Worshipers Stage Golden Gate Bridge Protest of California Governor’s Singing Ban

Bailey Duran | July 14, 2020 | 7:07pm EDT
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Golden Gate Bridge viewed from near Fort Point, San Francisco, California, June 28, 2020. (Photo by Smith Collection/Gado/Getty Images)
Golden Gate Bridge viewed from near Fort Point, San Francisco, California, June 28, 2020. (Photo by Smith Collection/Gado/Getty Images)

Hundreds of Californians gathered on the Golden Gate Bridge last week to protest California Gov. Gavin Newsom’s (D) ban on singing in churches with worship.

The group of 300 to 400 worshippers was led by Sean Feucht, a worship leader at Bethel and the founder of Hold the Line, which hosted the protest. 

According to Feucht’s website, Hold the Line is a “political activist movement” with the goals of engaging “with the church and with millennials in a way that charges them to become more politically active.”

“We were protesting with worship,” Feutch said. “Nobody was angry. We were just like, ‘we want to worship. We want to declare a blessing over the state of California.’ When they persecute and discriminate, we bless.”
“We want to release hope, and we want to unify the sound of the church,” Feucht added.

The guidelines released by Newsom stated that “activities such as singing and chanting negate the risk-reduction achieved through six feet of social distancing.”

California’s Department of Health added, "Practices and performances present an increased likelihood for transmission of Covid-19 through contaminated exhaled droplets and should occur through alternative methods like internet streaming.” 

Singing was deemed one of the “practices and performances” that increased the chance of the spread of coronavirus. Therefore, it was banned. “The act of singing, itself,” the state health department continued, “might have contributed to transmission through emission of aerosols, which is affected by loudness of vocalization.”  

Republican party official and lawyer Harmeet Dhillon ridiculed Newsom’s order when she said, “If you’re allowed to chant ‘Hey hey, ho ho, racism’s got to go’ but you can’t chant the liturgy, that’s obviously discriminatory.”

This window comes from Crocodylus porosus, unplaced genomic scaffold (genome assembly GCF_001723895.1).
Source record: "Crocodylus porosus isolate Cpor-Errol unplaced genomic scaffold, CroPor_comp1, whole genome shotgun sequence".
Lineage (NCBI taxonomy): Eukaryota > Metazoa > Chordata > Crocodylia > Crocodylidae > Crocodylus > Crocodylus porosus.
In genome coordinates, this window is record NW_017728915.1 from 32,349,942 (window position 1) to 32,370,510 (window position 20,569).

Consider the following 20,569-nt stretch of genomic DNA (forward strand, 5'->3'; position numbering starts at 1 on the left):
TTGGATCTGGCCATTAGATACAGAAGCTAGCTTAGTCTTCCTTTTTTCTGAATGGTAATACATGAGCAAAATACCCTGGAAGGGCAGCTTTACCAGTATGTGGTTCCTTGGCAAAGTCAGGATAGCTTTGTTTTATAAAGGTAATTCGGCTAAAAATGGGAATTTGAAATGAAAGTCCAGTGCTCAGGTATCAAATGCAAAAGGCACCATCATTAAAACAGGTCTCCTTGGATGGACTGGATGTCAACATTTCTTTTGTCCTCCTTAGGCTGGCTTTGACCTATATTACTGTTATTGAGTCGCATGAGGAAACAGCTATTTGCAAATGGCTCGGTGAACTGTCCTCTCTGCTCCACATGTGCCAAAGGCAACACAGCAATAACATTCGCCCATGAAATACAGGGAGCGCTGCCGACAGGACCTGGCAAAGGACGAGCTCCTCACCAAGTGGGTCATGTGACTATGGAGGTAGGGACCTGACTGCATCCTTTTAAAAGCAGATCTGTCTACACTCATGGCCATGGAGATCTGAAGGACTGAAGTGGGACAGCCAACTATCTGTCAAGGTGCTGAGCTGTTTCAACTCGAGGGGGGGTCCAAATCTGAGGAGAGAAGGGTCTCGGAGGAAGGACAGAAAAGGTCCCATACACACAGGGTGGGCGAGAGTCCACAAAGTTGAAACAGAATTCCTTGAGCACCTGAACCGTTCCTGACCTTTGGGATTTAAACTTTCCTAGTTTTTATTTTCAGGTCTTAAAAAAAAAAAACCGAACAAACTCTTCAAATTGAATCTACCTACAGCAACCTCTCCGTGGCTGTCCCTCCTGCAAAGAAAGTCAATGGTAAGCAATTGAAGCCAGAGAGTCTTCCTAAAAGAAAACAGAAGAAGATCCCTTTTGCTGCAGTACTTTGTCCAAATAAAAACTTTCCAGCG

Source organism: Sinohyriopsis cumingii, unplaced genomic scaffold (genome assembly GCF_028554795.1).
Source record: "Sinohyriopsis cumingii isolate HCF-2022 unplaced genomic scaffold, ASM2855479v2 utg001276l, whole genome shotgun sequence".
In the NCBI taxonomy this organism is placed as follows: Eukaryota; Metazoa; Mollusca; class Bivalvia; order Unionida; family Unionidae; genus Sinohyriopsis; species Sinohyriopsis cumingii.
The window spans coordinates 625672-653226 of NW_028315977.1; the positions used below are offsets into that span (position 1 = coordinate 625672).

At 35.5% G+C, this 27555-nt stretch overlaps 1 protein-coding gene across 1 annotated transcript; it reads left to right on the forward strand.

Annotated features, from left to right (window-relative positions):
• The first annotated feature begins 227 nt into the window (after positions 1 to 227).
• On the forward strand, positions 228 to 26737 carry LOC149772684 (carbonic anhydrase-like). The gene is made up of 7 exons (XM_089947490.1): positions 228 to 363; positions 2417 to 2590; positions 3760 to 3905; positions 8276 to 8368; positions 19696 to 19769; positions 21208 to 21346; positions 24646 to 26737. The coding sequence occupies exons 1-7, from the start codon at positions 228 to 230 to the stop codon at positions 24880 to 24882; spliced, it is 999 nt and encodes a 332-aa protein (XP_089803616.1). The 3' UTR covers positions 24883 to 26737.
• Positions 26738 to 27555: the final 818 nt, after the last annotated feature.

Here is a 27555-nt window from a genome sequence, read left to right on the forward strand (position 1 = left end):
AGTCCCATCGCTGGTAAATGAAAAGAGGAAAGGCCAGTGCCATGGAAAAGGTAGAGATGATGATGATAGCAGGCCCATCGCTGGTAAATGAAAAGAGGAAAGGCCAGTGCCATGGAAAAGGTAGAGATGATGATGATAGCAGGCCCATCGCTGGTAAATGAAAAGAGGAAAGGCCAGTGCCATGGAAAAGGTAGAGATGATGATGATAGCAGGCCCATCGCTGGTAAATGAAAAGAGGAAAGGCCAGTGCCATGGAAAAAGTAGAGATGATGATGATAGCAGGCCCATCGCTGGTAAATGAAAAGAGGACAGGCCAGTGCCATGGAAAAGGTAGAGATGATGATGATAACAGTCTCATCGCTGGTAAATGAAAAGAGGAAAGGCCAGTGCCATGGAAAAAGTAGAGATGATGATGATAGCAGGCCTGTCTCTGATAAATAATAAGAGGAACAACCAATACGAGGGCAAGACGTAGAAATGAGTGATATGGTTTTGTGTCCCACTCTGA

The order also stated that churches and other houses of worship must “discontinue singing and chanting and activities and limit indoor attendance to 25% of building capacity or a maximum of 100 attendees, whichever is lower.

California Pastor Jim Clark, senior pastor of Crossroads Community Church, voiced his dissent. “I said enough’s enough. We will be singing and praising the Lord…we don’t chant, but if we did chant, we’d be chanting too.” 

When Newsom’s ban was first announced, Feucht posted a video on Twitter with the caption, “What a tyrannical move and drastic overreach of government into our religious liberties. LET US WORSHIP!!!!!!” 


Feucht’s protest on the Golden Gate Bridge lasted for over two hours with the group praying over the police officers that were present. 

According to Fox News, the police officers that were there said that they had never witnessed a protest like that with its prayer and worship.

Following the group’s protest, Sen. Josh Hawley (R-Mo.) tweeted his support of the group. “This is awesome. California has banned singing in churches, but not at protests! So these believers took their singing outdoors for the most powerful protest there is - heartfelt worship. #LetUsWorship”


The American Center for Law and Justice, a firm meant to protect religious liberties, says it plans on suing the state for the order against singing, saying, “We can’t stand by and watch as California strips its believers of their God-given right to raise their voices in worship and praise.” 

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